The idea of ‘safety in numbers’ for cyclists has been questioned since it was first mooted two decades ago.
Now a three-year study of cycling safety in the city of Oslo, Norway, confirms it is not simply an attractive theory but is actually true – more cyclists equals safer cycling.
“Cycling advocates have long believed in safety in numbers but the important thing has been to understand what is really going on,” Dr Aslak Fyhri, senior research psychologist and lead author of the 72-page report, tells BikeRadar.
Dr. Fyhri’s team surveyed road users and analysed hours of traffic video from Oslo. They wanted to see if the number of dangerous events changed when the numbers of cyclists increased significantly between April and September.
Fewer near-misses and more bike awareness in the summer months
Car drivers in Oslo became more aware of cyclists in summer, say the report’s authors JTB Photo
The results are convincing, he says. Car drivers say they become more aware of cyclists and, as the summer months pass, so do pedestrians. Near-misses fall from April to June and video analysis shows conflicts between cars and bicycles decrease between June and September.
Official safety figures, which distinguish between collisions and single bicycle-only accidents, reflect this safety improvement. “The data for Oslo show a pattern that can be interpreted as a ‘Safety in Numbers’ effect, with a higher share of collisions relative to single accidents in winter, where there are few cyclists,” the study says. “When spring arrives, and cyclists turn to the streets, the number of accidents increase, but the number of collisions increases less than single accidents.”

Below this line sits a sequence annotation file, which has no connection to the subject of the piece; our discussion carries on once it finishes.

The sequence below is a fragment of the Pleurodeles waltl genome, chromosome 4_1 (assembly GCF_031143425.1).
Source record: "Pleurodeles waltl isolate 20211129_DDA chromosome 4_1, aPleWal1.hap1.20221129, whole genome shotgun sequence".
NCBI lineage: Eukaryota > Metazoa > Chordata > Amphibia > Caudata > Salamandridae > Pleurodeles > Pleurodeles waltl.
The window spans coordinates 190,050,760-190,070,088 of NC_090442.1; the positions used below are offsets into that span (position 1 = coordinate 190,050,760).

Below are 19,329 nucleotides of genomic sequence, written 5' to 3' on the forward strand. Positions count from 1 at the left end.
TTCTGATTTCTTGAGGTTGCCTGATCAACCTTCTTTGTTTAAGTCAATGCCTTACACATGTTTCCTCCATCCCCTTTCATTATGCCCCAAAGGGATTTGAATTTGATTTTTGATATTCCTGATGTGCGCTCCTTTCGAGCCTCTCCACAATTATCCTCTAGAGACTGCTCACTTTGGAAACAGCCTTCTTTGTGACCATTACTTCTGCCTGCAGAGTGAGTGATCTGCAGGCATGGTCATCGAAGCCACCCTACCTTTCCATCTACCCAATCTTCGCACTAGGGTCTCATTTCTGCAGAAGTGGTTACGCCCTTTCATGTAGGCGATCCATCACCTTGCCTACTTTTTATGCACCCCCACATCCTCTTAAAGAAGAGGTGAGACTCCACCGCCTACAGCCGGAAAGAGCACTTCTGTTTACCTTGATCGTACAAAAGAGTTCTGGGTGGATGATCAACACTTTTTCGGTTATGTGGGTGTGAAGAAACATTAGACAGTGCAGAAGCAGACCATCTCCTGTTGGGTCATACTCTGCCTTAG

… but also an influx of inexperienced cyclists
An influx of inexperienced cyclists in summer months meant that near misses rise again later in summer Getty
Even though Fyhri’s team has convincing evidence that the rise in cycling reduces the average risk of collision for each rider, their report says the benefit may not last very long and it could be at the expense of inexperienced cyclists.
“The results suggest that bicyclists experience a short-term Safety in Numbers effect through the season. Each individual cyclist experiences fewer occasions of being overlooked by cars and fewer safety critical situations (near-misses). Video observation data confirm this pattern,” it says. “However, the effect seems to be countered by another mechanism taking place at the same time: the influx of inexperienced and risk-taking cyclists through the season.”
So, late in the summer, car drivers and pedestrians are probably being “surprised” by cyclists who have barely been for a ride at all in the previous nine months.
Infrastructure issues also very important
Fyhri is keen to stress that although the study proves safety in numbers, nobody should adopt it as the only answer to making cycling safer. “You can’t use it bluntly to improve safety,” he tells BikeRadar. “There are infrastructure issues that are very important.”
‘Safety in Numbers – uncovering the mechanisms of interplay in urban transport’ by Aslak Fyhri, Torkel Bjørnskau, Aliaksei Laureshyn, Hanne Beate Sundfør, Rikke Ingebrigtsen is published by the Institute of Transport Economics.